Subsaharan Africa

This area stretches west to east

from the Cape Verde islands on the Atlantic to the Horn of Africa on the Indian Ocean’s shore, and north to south from the Upper Nile and the Sahara desert to the Cape of Good Hope on Africa’s tip, where the Atlantic and Indian oceans meet. The Sahel zone is an arid corridor south of the Sahara that extends to the Nile valley and the highlands of Ethiopia to the east. Beyond is the parched Horn of Africa and the Indian Ocean.

West and Central Africa are wet tropical areas. The Cape area featuresa pleasant, Mediterranean-type climate.

European colonization began in the 17th century on the Cape and certain coastal ports. Arab influence was important in East Africa. In the 19th century, Sub-Saharan Africa, with the exception of Ethiopia, was parceled into colonies by the European powers. Rushed decolonization took place in the 1960s.

Africa is a continent of rich ethnic and religious variety. The boundaries of the present states were drawn by foreign powers and do not reflect indigenous territorial and ethnic structures. Such aspects did not inform the colonization and decolonization process. Later on, the outside powers, the United Nations in particular, cemented the existence of these arbitrarily designed states. This legacy is at the root of the tragedy of the Democratic Republic of Congo, for instance. The western-style governance systems left by the colonial powers also do not help the Africans. Such systems ought to be derived from the local needs instead of forcing them into an alien institutional corset. Africa needs to resolve its governance challenge by itself. 

This legacy is Africa’s tragedy. Even so, the continent has a wealth of natural resources. Not the least is its population. Africa’s high fertility rate is not a curse, as many like to proclaim, but a source of strength in a world whose overall population is about to decline.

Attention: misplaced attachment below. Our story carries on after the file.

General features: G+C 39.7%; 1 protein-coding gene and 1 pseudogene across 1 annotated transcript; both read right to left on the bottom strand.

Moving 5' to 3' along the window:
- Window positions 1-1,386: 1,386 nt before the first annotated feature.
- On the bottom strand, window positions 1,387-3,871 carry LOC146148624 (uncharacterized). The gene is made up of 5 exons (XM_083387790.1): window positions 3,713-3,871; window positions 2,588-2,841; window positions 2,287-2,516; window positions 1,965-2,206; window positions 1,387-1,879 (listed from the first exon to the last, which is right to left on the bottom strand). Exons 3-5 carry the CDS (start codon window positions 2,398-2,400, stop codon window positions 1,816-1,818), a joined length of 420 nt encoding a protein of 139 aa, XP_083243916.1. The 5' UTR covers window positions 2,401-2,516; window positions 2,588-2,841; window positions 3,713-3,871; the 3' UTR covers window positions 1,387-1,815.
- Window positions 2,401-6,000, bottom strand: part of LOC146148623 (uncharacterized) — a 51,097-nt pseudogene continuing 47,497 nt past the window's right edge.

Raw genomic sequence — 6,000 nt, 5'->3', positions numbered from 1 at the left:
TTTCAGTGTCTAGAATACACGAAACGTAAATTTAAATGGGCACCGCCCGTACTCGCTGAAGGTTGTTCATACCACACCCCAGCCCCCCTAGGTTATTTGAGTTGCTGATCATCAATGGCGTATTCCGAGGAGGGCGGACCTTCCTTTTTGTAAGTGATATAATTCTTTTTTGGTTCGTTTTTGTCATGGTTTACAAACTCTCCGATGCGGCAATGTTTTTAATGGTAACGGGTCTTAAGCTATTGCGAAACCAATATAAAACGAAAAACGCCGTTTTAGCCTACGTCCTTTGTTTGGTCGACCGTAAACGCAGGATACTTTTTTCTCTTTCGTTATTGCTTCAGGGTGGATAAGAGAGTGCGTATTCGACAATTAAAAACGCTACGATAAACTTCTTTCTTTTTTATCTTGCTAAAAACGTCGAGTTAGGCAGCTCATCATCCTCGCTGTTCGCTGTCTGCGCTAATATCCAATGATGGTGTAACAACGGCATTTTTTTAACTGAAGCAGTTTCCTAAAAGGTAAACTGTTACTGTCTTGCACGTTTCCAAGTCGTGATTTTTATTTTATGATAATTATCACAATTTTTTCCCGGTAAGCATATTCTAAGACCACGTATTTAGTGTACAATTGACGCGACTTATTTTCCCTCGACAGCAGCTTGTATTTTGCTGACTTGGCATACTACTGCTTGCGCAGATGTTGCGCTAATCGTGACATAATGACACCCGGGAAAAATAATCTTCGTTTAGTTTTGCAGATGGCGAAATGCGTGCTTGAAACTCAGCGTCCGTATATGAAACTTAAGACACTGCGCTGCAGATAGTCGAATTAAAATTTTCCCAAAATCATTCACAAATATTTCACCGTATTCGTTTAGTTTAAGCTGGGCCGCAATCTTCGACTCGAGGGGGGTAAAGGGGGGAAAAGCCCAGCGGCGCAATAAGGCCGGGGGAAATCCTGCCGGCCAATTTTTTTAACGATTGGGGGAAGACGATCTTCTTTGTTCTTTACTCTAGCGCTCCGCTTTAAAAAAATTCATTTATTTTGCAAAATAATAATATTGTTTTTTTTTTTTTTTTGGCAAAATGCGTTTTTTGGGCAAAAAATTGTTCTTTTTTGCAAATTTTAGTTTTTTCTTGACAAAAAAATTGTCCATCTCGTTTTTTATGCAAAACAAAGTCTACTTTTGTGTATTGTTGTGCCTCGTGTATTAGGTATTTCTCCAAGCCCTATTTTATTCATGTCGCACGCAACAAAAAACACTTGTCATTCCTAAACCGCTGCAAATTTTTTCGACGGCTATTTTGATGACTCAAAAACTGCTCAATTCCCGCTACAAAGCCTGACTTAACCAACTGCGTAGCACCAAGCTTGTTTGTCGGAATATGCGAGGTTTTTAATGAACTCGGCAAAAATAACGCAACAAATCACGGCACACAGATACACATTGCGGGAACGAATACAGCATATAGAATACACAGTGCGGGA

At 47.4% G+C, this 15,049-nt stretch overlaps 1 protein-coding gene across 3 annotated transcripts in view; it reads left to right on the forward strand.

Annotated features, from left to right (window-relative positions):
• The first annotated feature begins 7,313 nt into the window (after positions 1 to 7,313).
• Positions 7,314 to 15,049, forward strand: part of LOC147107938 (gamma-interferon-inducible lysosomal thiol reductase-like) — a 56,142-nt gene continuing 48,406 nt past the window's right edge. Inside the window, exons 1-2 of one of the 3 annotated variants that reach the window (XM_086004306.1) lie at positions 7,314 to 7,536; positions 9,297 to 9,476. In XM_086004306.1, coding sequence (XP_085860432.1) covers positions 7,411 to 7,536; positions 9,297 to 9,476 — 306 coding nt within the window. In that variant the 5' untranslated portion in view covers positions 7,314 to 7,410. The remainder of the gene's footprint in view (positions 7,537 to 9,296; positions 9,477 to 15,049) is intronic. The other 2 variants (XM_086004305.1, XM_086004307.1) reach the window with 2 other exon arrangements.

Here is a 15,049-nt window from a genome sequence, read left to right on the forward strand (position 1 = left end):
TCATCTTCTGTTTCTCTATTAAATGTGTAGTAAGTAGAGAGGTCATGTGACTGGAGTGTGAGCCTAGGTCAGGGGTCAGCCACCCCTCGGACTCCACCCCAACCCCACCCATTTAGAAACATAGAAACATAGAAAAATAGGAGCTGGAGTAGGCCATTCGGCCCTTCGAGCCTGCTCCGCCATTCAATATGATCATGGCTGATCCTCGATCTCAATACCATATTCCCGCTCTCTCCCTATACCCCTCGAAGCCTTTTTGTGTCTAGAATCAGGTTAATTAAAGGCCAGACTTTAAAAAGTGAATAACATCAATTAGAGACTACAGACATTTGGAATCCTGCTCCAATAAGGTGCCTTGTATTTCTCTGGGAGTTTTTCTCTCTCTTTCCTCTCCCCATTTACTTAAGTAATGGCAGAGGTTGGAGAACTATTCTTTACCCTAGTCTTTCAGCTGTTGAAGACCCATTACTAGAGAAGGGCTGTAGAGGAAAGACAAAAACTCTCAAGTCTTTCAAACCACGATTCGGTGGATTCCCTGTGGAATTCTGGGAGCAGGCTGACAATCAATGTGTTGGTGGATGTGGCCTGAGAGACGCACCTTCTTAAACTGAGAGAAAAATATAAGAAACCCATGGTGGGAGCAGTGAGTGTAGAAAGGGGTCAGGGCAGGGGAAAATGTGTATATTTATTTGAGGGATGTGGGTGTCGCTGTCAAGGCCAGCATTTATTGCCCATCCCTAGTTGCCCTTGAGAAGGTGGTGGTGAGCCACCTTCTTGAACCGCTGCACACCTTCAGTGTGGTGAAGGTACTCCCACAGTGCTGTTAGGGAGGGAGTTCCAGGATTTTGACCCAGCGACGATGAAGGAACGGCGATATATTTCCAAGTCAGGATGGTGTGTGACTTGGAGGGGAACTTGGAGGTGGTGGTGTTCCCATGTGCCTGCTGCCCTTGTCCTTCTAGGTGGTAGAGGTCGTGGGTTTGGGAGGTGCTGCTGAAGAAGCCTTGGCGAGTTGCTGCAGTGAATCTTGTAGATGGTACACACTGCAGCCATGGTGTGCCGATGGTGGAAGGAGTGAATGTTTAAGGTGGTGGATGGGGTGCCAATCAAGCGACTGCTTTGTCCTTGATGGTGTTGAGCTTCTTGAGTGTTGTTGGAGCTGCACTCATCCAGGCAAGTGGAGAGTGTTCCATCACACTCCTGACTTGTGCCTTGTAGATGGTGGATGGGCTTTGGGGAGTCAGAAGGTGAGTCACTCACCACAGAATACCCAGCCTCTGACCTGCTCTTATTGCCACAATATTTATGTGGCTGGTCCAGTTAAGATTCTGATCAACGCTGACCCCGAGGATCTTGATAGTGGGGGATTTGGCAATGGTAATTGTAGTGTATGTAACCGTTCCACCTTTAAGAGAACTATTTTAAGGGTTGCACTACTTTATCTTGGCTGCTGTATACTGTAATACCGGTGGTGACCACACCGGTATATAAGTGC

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See our reports on Subsaharan Africa

  • Report
  • Scenarios

The costs of Brexit for Africa

Now that the United Kingdom is no longer part of the European Union, it will have free rein to set its own terms when dealing with African countries. So far, the British government seems to be determined to foster close ties with the continent through foreign direct investment and private sector partnerships. However, Africa’s rising geopolitical importance means that Britain will have to compete with other powers for influence in the area.

Teresa Nogueira Pinto
  • Report
  • Scenarios

Guinea-Bissau: Little hope for a peaceful transition

After decades of institutional fragility, Guinea-Bissau appears to be facing another political thunderstorm. Presidential candidate Umaro Sissoco Embalo has seized the reins of the country, but neither the supreme court nor the National Assembly recognize his victory. Meanwhile, pressured by the pandemic, the Economic Community of West African States has recognized the Sissoco Embalo administration, but only under certain conditions.

Teresa Nogueira Pinto
  • Report
  • Scenarios

The EU’s new, more practical strategy for Africa

The EU’s new strategy for Africa focuses on areas that are of crucial importance in the eyes of African governments: green transition and energy access, digital transformation, sustainable growth and jobs, peace and governance, and migration and mobility. However, a lack of political cohesion on the European side could prevent Brussels from offering terms that would satisfy its African counterparts.

Teresa Nogueira Pinto
  • Report
  • Scenarios

Burundi: Turmoil ahead?

In May 2020, President Pierre Nkurunziza will step down and the successor chosen by the regime will likely become the new leader of Burundi. However, these developments could trigger significant upheavals. Armed militias operating from Rwanda and the Democratic Republic of the Congo could decide to interfere, especially if the election results lead to widespread protests.

Teresa Nogueira Pinto